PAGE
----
There are glory jobs – like fitting the refurbished carbs – minimal effort, maximum impact, and there are hard jobs, maximum effort, minimum impact. Today was all about hard jobs. First job today was to have a tidy up in the garage – I have accumulated lots of boxes and packaging so I recycled what I could and bagged the rest for the landfill bin. I also paid a visit to Halfords to collect a Gunson Eazibleed kit. They had previously given me the wrong kit, so I sorted that out and they were okay about it. I then tackled two awkward jobs, fitting the speedo cable to the gearbox and fitting the fuel pump and its related fuel lines.

Fitting the speedo cable would have been so much easier when the gearbox was out the car. I could have done it so easily, but I wasn’t thinking far enough ahead at the time, so instead I had to crawl under the car and fit it that way. I jacked the MG up on one side to give me a bit more room, but it was fairly cramped under there and without going into all the boring detail, it was an awkward job to say the least.

Next on the list was to tackle the fuel pump. I wasn’t looking forward to this because its all a bit cramped up under the rear arch and I remember it being difficult to remove, let alone fit. Anyway, using parts from the Aeroquip kit, I fitted the pump onto its bracket and laid out the fuel line from the tank to the pump. This pipe turned out to be too long (I checked the part number twice and its correct) so in creating the bends I had to invent a horizontal loop into the void above the rear axle just to ‘lose’ some length. I also had to for bends to make it line up to the pump and to be honest, I’m not really satisfied as to how its turned out. I am going to enquire with Aeroquip to get a pipe made up to a shorter (correct) length and fit this as a replacement. Also, despite having tightened the pump bracket, it managed to wriggle free as I fitted the pipes so that fit wasn’t good either! As time was pressing on, I decided to leave the job as was. I will return to this another day with a fresh mind and figure it all out. This will include fitting the rubber pipe which connects the pump to the copper pipe running to the engine bay. So I’m not disappointed, because I moved a long way forward today with my understanding of how this part of the car is going to go together.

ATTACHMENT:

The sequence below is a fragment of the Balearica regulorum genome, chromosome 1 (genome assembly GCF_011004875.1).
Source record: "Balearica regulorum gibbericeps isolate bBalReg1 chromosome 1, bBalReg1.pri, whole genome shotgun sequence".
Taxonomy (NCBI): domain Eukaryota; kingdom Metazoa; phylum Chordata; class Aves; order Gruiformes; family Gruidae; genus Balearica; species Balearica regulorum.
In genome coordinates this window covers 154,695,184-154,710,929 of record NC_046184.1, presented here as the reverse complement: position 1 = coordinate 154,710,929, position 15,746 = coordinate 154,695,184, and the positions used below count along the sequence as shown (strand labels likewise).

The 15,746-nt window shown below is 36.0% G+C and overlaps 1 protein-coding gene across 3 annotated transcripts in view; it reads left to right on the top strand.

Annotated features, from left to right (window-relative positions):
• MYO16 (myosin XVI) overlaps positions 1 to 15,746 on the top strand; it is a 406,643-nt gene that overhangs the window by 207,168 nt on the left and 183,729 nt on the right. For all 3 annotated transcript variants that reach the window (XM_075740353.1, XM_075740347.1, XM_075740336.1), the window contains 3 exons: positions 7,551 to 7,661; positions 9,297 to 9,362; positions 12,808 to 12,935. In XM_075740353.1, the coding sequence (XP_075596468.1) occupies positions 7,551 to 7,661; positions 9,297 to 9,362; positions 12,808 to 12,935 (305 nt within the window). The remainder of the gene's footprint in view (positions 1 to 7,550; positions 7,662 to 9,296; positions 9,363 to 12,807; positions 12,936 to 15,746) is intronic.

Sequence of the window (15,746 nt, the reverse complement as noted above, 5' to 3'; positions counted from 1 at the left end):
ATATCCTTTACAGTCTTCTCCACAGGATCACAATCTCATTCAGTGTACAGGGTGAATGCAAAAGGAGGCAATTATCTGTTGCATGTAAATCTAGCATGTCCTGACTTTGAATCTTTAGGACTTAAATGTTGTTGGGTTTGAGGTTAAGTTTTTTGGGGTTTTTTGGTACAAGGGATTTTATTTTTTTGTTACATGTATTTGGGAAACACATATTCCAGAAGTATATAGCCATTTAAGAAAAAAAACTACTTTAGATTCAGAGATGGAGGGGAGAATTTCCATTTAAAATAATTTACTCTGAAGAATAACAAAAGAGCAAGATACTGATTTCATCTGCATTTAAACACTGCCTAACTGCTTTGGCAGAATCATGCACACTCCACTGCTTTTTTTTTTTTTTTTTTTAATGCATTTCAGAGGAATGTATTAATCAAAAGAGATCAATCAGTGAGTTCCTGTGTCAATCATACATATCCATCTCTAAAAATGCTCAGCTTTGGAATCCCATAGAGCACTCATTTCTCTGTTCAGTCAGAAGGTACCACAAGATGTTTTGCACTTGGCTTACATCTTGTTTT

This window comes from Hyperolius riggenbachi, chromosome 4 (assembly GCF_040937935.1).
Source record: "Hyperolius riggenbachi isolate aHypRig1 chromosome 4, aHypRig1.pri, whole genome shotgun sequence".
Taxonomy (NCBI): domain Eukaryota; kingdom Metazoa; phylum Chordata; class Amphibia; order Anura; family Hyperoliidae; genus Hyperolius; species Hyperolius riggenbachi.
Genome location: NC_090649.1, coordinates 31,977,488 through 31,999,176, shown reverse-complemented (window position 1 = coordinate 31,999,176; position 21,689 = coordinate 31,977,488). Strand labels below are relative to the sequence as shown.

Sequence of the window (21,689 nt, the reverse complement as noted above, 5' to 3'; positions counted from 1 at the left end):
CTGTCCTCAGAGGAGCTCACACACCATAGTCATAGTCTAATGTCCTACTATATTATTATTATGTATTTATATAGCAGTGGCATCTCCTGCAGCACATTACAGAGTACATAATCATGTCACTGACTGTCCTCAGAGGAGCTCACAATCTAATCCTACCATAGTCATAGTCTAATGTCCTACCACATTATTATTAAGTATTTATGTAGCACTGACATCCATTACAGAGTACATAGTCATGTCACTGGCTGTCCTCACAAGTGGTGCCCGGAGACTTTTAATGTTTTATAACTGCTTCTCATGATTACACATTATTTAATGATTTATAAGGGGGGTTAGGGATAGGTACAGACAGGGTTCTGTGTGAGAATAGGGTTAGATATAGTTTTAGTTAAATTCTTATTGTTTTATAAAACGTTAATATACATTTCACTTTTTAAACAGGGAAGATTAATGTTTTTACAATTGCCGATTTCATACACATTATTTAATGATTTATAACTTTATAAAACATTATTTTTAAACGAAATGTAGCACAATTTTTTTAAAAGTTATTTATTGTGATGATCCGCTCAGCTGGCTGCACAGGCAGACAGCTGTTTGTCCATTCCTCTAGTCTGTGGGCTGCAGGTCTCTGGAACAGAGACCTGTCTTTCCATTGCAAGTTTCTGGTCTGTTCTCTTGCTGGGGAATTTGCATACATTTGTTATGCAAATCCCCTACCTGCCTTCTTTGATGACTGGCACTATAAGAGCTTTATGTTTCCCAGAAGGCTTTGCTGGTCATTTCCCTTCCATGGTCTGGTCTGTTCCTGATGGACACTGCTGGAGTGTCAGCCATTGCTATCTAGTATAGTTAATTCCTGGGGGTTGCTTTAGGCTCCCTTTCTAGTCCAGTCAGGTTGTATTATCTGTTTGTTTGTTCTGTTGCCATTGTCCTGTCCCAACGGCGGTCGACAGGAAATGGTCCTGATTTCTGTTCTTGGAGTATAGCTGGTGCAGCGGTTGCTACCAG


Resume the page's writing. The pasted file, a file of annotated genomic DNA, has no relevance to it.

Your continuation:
Following draining of the oil on a previous evening and a fight to get the old fuel filter off, I today finished topping up the engine with fresh lovely oil from Classic Oils in Bicester. While working on the car, a familiar face appeared through the winter gloom. John (of engine fitting fame) was out for a walk with his lovely wife Jackie and another couple. They stopped by for a chat and its always nice when other people show an interest in the project, although I am never sure how to answer the inevitable when will it be finished question! While in the garage I fitted the dual temp / Oil pressure gauge. Doing this made me realise that I am missing a graied hose to fit the oil pressure pipe to the engine, so I will need to order that. I am going to re0use the original gauge pipe which seems to be in fine condition. I cleaned up the fittings with a bit of fine grade sandpaper and fittted it to the back of the gauge. Finally, I took a couple of photos of the MG before I pushed it away – such a great looking car and its a pleasure to see it slowly coming together.

Final note – I bought an organiser tray from Wilkinsons for a fiver and sorted all my bolts into it – sometimes its the little things…

Better than a jiffy bag? I think so